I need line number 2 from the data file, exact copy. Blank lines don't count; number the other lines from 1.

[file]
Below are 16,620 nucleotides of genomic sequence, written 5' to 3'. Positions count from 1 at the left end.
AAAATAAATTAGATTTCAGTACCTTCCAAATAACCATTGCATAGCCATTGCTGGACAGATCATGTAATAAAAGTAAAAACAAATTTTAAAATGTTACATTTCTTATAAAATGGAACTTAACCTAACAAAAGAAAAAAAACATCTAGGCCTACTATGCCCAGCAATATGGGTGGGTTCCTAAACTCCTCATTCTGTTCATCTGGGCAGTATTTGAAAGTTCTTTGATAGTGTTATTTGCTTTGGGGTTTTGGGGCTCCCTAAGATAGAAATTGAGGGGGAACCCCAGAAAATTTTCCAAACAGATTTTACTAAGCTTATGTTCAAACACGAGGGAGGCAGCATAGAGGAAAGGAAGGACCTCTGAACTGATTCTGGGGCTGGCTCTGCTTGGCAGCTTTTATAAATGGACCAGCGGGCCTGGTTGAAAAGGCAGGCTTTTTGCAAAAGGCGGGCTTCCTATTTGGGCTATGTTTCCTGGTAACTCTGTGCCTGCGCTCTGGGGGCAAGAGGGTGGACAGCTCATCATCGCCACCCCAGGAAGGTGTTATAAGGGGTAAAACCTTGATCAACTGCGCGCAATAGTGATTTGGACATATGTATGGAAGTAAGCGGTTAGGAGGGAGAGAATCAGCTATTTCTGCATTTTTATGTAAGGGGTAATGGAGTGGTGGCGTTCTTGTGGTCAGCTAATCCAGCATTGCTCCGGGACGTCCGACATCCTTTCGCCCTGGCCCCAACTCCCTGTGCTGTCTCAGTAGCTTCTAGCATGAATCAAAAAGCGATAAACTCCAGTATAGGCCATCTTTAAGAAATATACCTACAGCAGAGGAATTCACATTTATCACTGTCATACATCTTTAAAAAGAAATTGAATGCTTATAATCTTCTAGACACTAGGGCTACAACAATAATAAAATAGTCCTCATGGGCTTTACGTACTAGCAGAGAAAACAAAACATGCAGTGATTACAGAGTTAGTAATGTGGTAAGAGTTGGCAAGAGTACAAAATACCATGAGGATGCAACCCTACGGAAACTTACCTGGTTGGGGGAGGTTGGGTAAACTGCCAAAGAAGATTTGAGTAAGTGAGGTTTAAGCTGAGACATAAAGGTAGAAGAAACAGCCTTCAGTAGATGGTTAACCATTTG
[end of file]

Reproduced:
AAAATAAATTAGATTTCAGTACCTTCCAAATAACCATTGCATAGCCATTGCTGGACAGATCATGTAATAAAAGTAAAAACAAATTTTAAAATGTTACATTTCTTATAAAATGGAACTTAACCTAACAAAAGAAAAAAAACATCTAGGCCTACTATGCCCAGCAATATGGGTGGGTTCCTAAACTCCTCATTCTGTTCATCTGGGCAGTATTTGAAAGTTCTTTGATAGTGTTATTTGCTTTGGGGTTTTGGGGCTCCCTAAGATAGAAATTGAGGGGGAACCCCAGAAAATTTTCCAAACAGATTTTACTAAGCTTATGTTCAAACACGAGGGAGGCAGCATAGAGGAAAGGAAGGACCTCTGAACTGATTCTGGGGCTGGCTCTGCTTGGCAGCTTTTATAAATGGACCAGCGGGCCTGGTTGAAAAGGCAGGCTTTTTGCAAAAGGCGGGCTTCCTATTTGGGCTATGTTTCCTGGTAACTCTGTGCCTGCGCTCTGGGGGCAAGAGGGTGGACAGCTCATCATCGCCACCCCAGGAAGGTGTTATAAGGGGTAAAACCTTGATCAACTGCGCGCAATAGTGATTTGGACATATGTATGGAAGTAAGCGGTTAGGAGGGAGAGAATCAGCTATTTCTGCATTTTTATGTAAGGGGTAATGGAGTGGTGGCGTTCTTGTGGTCAGCTAATCCAGCATTGCTCCGGGACGTCCGACATCCTTTCGCCCTGGCCCCAACTCCCTGTGCTGTCTCAGTAGCTTCTAGCATGAATCAAAAAGCGATAAACTCCAGTATAGGCCATCTTTAAGAAATATACCTACAGCAGAGGAATTCACATTTATCACTGTCATACATCTTTAAAAAGAAATTGAATGCTTATAATCTTCTAGACACTAGGGCTACAACAATAATAAAATAGTCCTCATGGGCTTTACGTACTAGCAGAGAAAACAAAACATGCAGTGATTACAGAGTTAGTAATGTGGTAAGAGTTGGCAAGAGTACAAAATACCATGAGGATGCAACCCTACGGAAACTTACCTGGTTGGGGGAGGTTGGGTAAACTGCCAAAGAAGATTTGAGTAAGTGAGGTTTAAGCTGAGACATAAAGGTAGAAGAAACAGCCTTCAGTAGATGGTTAACCATTTG